Spark Networks says it has seen a subscriber increase for the first time in over two years.
The dating operator, which owns brands Christian Mingle and JDate, says both big brands have seen an increase in subscribers in Q3 of 2015.
In its latest subscriber metric report, Spark said paid subscribers to the Jewish network totalled 64,144 at the end of Q3, up 1.8% from the previous quarter.
The Christian network subscriber total sat at 122,068, up 0.4% from the end of Q2.
However these positive figures are based on a new metric Spark has introduced to “help our investors better understand the trajectory of our business”, called “period ending subscribers”.
Period ending subscribers represent the paying subscriber count on the last day of the period.
Previously, Spark, like many others, measured its number of subscribers by average paying subscribers, which is calculated by the sum of the paying subscribers at the beginning and end of the month, divided by two.
Speaking about this new metric, CEO Michael S. Egan said: “With this new metric, we are broadening our disclosure beyond average subscribers in a quarter, aiming to provide additional clarity to investors as we continue to execute against our turnaround plan.”
However, despite the positive “period ending subscriber” metrics, Spark’s average paying subscriber count is still falling.
In Q3 of 2015, the company’s total average paying subscribers actually fell by 3.3%, to 197,109.
This could mean that Spark has a huge push towards the end of the month, to make sure the number of subscribers are higher on the final day of Q3 – perhaps by giving discounts to JDate and ChristianMingle, something they are known to do – despite the fact that average paying subscribers are still down.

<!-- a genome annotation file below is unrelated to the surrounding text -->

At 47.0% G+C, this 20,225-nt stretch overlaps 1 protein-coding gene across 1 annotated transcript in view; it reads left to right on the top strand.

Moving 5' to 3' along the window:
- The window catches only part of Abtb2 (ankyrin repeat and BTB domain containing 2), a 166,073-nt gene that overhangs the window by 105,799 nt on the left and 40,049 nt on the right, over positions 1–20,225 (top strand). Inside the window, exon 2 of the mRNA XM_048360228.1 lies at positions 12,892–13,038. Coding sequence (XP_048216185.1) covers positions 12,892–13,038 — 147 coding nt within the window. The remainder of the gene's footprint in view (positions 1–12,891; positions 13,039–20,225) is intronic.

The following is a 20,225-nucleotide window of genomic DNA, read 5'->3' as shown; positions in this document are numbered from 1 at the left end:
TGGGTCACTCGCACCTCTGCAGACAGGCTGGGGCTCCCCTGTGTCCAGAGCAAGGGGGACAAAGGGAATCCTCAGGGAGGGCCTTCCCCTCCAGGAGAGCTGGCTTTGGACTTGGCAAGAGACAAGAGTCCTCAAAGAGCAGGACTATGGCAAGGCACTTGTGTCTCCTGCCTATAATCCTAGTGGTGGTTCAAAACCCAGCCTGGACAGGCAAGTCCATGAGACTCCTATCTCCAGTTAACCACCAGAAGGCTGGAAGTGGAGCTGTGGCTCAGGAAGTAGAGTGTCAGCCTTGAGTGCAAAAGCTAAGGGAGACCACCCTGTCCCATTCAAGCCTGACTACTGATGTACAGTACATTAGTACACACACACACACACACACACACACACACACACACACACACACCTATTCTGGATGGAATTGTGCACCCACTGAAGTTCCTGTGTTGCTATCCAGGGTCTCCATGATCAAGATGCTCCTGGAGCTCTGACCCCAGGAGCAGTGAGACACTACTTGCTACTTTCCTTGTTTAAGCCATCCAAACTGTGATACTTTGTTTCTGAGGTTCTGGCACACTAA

At the start of the year, Spark Networks said it was entering a “walk, crawl and run” growth stage, and committed to pushing a positive subscriber growth by the end of 2015.
Speaking about the latest results, Egan said: “We’ve made significant strides across both brands and our Q3 ending subscriber numbers reflect this. The growth in ending subscribers in our Jewish Networks relative to Q2 represents the first quarter of sequential growth in two years and was led by the strongest growth in our key U.S. market in over five years.
“Likewise, we were able to grow our ChristianMingle subscriber numbers for the first time since early 2013 and did so with our most efficient marketing spend in years.”
With these results, Egan believes the company has entered the “run” phase of its turnaround.
Whether or not Spark has genuinely turned its falling subscriber count around will likely become apparent over the next few quarters, if all the metrics start growing in a positive way.
Check out the results here.